SQ keeps Manila, cuts the rest of Asia

Singapore Airlines to keep its 3x daily B777 frequency
February 21, 2009

Singapore - The world’s largest airline by market value intends to keep Manila frequency as it is despite its announcement Monday on its plan to cut capacity by 11 percent in the year from April this year to March 2010 as travel and cargo demand wanes. The airline announces slash of its capacity after quarterly profit ending December fell the most in at least five years.

Singapore Airlines (SIAL.SI) remains bullish on the Philippine market as the only country in Asia Pacific registering positive growth in the industry mostly fueled by OFW movements. Traffic in Asia declined by 13.5% in December from the same period a year ago, and decreased by 3.4% in 2008 from the preceding year.The company has seen declining passenger demand and had already cut flights to various Asian cities.

"The drop in demand owing to the global economic slowdown is the driver of the reduction in capacity," says the airline. It adds that it "will continue to monitor demand patterns and will make changes to its network when necessary".

According to International Air Transport Association (IATA), Asia-Pacific passenger traffic sank 9.7 percent in December, while freight volumes tumbled 26 percent. The traffic declines for both passengers and freight were the biggest of any region, the trade group added.

Civil Aeronautics Board executive director Carmelo Arcilla said that CAB could not provide local data to validate the global scene, since it was still collating statistical reports from airlines but initial data indicate that the Philippines has yet to feel the full effect of the global financial crisis. Meanwhile, Secretary Ace Durano of the Department of Tourism reported on Thursday that the Philippines received 3.14 million foreign tourists last year, significantly lower than its 3.5 million target. Its annual growth percentage was however higher compared to the other Asian region which registered a negative growth. Durano said he expects the trend to continue and the industry to post a flat foreign tourists growth or possibly continuing decline in arrivals, but growing OFW deployment will fuel the industry's modest growth this year.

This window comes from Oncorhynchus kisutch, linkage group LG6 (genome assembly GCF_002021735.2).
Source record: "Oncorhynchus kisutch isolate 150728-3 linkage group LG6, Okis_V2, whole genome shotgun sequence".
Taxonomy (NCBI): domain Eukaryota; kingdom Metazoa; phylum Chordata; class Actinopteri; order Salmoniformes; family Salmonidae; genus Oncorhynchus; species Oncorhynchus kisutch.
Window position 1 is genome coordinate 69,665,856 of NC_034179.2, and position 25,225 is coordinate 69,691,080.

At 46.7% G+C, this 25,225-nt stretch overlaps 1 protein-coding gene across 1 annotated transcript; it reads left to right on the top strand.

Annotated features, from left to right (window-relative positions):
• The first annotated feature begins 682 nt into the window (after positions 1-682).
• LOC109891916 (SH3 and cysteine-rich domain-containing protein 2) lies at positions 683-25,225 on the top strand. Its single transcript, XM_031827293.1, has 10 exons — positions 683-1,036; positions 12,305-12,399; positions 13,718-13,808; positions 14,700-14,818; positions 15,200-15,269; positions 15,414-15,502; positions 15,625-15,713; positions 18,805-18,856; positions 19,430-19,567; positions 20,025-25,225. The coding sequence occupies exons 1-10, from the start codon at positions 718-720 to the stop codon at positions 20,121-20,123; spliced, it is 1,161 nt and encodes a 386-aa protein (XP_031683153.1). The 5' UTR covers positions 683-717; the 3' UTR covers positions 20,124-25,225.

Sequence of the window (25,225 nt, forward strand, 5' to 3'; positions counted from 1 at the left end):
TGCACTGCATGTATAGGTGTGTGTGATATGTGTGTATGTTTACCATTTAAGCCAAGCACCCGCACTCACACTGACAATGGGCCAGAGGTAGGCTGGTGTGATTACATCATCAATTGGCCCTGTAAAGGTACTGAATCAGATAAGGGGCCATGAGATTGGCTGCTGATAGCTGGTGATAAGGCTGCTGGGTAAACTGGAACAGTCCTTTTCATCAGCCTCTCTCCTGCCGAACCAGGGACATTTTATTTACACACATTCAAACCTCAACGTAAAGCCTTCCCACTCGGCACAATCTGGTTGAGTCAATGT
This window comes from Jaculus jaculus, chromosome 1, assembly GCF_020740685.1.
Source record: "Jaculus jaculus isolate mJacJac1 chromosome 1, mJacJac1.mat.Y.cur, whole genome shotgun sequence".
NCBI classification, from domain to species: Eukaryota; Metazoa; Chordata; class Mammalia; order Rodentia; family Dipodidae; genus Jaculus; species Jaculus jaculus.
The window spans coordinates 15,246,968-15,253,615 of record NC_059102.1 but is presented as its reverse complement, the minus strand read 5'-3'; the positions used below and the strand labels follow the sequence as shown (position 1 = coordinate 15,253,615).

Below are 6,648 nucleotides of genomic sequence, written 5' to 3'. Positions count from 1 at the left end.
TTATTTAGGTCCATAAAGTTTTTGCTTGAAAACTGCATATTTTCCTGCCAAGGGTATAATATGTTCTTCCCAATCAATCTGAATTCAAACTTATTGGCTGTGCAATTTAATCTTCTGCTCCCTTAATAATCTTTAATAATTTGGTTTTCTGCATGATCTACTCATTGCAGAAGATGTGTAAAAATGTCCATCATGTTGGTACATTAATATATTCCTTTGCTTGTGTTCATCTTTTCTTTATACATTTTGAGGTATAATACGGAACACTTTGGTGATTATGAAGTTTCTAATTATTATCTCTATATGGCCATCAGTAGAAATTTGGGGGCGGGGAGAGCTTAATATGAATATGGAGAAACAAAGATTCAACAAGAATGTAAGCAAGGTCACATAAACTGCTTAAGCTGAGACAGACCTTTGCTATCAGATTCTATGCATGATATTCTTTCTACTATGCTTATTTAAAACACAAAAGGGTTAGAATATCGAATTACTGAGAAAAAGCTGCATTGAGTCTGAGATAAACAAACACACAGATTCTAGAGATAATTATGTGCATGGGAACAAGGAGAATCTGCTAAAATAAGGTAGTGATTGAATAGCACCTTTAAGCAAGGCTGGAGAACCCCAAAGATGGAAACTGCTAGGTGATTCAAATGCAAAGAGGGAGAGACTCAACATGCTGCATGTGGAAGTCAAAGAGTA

Singapore Airlines also announces a simultaneous cutback of its more than 120 widebody aircraft fleet from both Airbus and Boeing. Its cutbacks comprise frequency reductions across its network or downsizing of aircraft, for example 777-300ERs are replacing Boeing 747-400s on some services such as to San Francisco (via Hong Kong) and London Heathrow. The airline has 51 planes on order from Airbus and 21 on order from Boeing.

“We have not yet deferred any aircraft deliveries yet, but are examining options to do so,” said Stephen Forshaw, the Singapore Air spokesman. “Our deliveries of new aircraft are not just about growth, but also to adhere to our long-standing policy of fleet renewal,” he said.

Manila remains a top market for passenger traffic in Asia Pacific registering a growth rate of 11.9% based on Changi Airport data for 2008. It followed second to Vietnam at 17%. In the region, the sectors of Indonesia, Malaysia, the Philippines and Vietnam are the most active.

Four airlines have 9 daily flights between Singapore and Manila connecting more than 15,000 passengers a week.

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